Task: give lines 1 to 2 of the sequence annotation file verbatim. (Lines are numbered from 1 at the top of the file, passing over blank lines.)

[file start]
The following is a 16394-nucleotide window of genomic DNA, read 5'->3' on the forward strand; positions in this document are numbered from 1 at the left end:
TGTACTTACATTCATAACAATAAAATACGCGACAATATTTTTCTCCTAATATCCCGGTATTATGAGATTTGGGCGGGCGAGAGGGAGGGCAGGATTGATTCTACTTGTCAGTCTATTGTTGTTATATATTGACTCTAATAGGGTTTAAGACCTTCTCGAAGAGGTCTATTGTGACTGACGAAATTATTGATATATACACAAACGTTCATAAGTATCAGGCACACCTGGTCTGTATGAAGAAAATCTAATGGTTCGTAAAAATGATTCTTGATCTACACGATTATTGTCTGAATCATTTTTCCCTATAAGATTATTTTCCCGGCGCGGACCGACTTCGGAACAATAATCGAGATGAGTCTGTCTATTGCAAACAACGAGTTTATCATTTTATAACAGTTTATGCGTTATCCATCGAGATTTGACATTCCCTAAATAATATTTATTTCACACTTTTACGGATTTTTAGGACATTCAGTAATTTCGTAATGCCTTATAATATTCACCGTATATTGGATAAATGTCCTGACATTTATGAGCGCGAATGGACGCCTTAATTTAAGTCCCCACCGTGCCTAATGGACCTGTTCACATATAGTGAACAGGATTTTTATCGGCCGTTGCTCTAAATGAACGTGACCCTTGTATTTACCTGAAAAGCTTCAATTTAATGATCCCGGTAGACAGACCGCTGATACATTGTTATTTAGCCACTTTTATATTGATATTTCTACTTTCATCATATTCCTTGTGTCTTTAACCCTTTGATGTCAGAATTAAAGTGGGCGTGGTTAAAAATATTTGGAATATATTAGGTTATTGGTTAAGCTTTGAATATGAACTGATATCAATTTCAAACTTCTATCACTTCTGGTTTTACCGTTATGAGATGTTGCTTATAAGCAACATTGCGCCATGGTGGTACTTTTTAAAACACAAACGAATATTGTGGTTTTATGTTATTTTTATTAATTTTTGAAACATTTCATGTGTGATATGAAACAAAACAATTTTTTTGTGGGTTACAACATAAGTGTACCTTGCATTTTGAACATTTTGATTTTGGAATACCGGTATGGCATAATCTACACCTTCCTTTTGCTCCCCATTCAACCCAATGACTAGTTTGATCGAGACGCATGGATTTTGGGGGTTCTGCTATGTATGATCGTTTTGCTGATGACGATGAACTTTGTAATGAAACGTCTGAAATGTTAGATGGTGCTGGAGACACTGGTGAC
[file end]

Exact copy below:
The following is a 16394-nucleotide window of genomic DNA, read 5'->3' on the forward strand; positions in this document are numbered from 1 at the left end:
TGTACTTACATTCATAACAATAAAATACGCGACAATATTTTTCTCCTAATATCCCGGTATTATGAGATTTGGGCGGGCGAGAGGGAGGGCAGGATTGATTCTACTTGTCAGTCTATTGTTGTTATATATTGACTCTAATAGGGTTTAAGACCTTCTCGAAGAGGTCTATTGTGACTGACGAAATTATTGATATATACACAAACGTTCATAAGTATCAGGCACACCTGGTCTGTATGAAGAAAATCTAATGGTTCGTAAAAATGATTCTTGATCTACACGATTATTGTCTGAATCATTTTTCCCTATAAGATTATTTTCCCGGCGCGGACCGACTTCGGAACAATAATCGAGATGAGTCTGTCTATTGCAAACAACGAGTTTATCATTTTATAACAGTTTATGCGTTATCCATCGAGATTTGACATTCCCTAAATAATATTTATTTCACACTTTTACGGATTTTTAGGACATTCAGTAATTTCGTAATGCCTTATAATATTCACCGTATATTGGATAAATGTCCTGACATTTATGAGCGCGAATGGACGCCTTAATTTAAGTCCCCACCGTGCCTAATGGACCTGTTCACATATAGTGAACAGGATTTTTATCGGCCGTTGCTCTAAATGAACGTGACCCTTGTATTTACCTGAAAAGCTTCAATTTAATGATCCCGGTAGACAGACCGCTGATACATTGTTATTTAGCCACTTTTATATTGATATTTCTACTTTCATCATATTCCTTGTGTCTTTAACCCTTTGATGTCAGAATTAAAGTGGGCGTGGTTAAAAATATTTGGAATATATTAGGTTATTGGTTAAGCTTTGAATATGAACTGATATCAATTTCAAACTTCTATCACTTCTGGTTTTACCGTTATGAGATGTTGCTTATAAGCAACATTGCGCCATGGTGGTACTTTTTAAAACACAAACGAATATTGTGGTTTTATGTTATTTTTATTAATTTTTGAAACATTTCATGTGTGATATGAAACAAAACAATTTTTTTGTGGGTTACAACATAAGTGTACCTTGCATTTTGAACATTTTGATTTTGGAATACCGGTATGGCATAATCTACACCTTCCTTTTGCTCCCCATTCAACCCAATGACTAGTTTGATCGAGACGCATGGATTTTGGGGGTTCTGCTATGTATGATCGTTTTGCTGATGACGATGAACTTTGTAATGAAACGTCTGAAATGTTAGATGGTGCTGGAGACACTGGTGAC